Bennett: It kind of depends on what it is. It kind of depends on how much discipline they’ve had before and where they’re at on the continuum. Usually, we have a significant history of people having problems before we terminate them. And I’m not talking about 20 or 30 issues; I’m talking about a handful, maybe a few more. We’re very firm here on discipline. We are the strictest department in the city when it comes to discipline, and we should be. We have to hold our people to a higher standard than anybody else. We give our people the right to take away people’s liberty and to deprive them of their life if circumstances warrant it. We have to make sure our people are A-1 and the best we can possibly get, so that’s why we’re hard on them.
Is Suffolk Police Department reviewing policies in light of recent deaths?
Bennett: We’re an accredited police department. That requires us to have up-to-date policies that meet professional standards in policing. Every calendar year, we start over and we review all 200-and-some policies that we have, whether we think we need to or not. As a result of what has happened in the recent past, yes, we had a meeting this morning to discuss our use of force policy. We have just added a paragraph to our current use of force policy called “Duty to Intervene.” Essentially what that means is if a member of the department sees another member doing something inappropriate, or using excessive force or using force that isn’t appropriate, they have a duty to stop it by whatever means necessary. What just happened in Minneapolis, it’s real simple to us that’s atrocious behavior. We’re going to put it in writing.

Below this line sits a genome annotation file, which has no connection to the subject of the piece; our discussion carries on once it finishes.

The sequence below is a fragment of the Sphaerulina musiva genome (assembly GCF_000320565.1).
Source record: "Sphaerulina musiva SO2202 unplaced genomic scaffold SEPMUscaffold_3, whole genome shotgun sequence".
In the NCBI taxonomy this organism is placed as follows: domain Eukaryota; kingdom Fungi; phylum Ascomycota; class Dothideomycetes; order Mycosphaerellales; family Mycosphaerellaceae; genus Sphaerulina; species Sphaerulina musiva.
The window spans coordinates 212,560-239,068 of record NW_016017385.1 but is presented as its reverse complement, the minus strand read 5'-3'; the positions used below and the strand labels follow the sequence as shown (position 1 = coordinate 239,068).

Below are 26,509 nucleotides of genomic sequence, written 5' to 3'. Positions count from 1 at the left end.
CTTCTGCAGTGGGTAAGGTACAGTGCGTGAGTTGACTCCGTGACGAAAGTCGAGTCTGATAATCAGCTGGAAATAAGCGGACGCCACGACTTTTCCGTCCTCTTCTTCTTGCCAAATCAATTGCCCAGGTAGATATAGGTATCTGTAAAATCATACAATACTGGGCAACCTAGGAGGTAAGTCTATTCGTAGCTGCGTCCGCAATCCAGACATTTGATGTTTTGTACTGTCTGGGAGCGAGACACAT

Who trains Suffolk Police Department on riot control techniques?
Bennett: Up until recently, we haven’t had a whole lot of civil unrest in this country. What a lot of agencies are doing now is training a select group of people. We have a group of about 30 supervisors and officers with state of the art riot control gear to protect them — helmets, face masks, chest protectors, leg protectors. The state police came in and trained us for a week or two, and then we train in-house every quarter. We have a team of 30 folks who are very good at it, and could come in if we ever needed them, and we hope we don’t. The rest of our people get the bare minimum. We’re in the process of getting helmets and stuff now as we speak. We got a grant not too long ago, so that’s coming.
What type of riot control weapons does Suffolk Police Department have?
Bennett: We would use our armored vehicle if things ever got really, really bad. Otherwise it will stay parked and hidden out of sight. In a riot situation, we may use weapons to disperse gas. We do not have or use rubber bullets.
Tell me what kind of gas you would use if needed.
Buie: We have a 40-millimeter gas projector. We start with OC, just pepper spray. It’s just a gas that irritates and gets in your eyes and makes you want to leave. After that, if things progressed, we would use CS gas, which is a little more irritant; it’s a little more effective. CS is more for a barricaded person inside of a house that refused to come out.
Have you ever thought about establishing a civilian review board?
Bennett: No. I have heard positives and I have heard probably more negatives. I look at it as I already got a civilian review board — the City Attorney’s office, Human Resources, the city manager and all of his folks, and our City Council members. They set policy for what the police department and everybody else do. Quite frankly, I don’t see a need. Maybe in some cities, there is a need.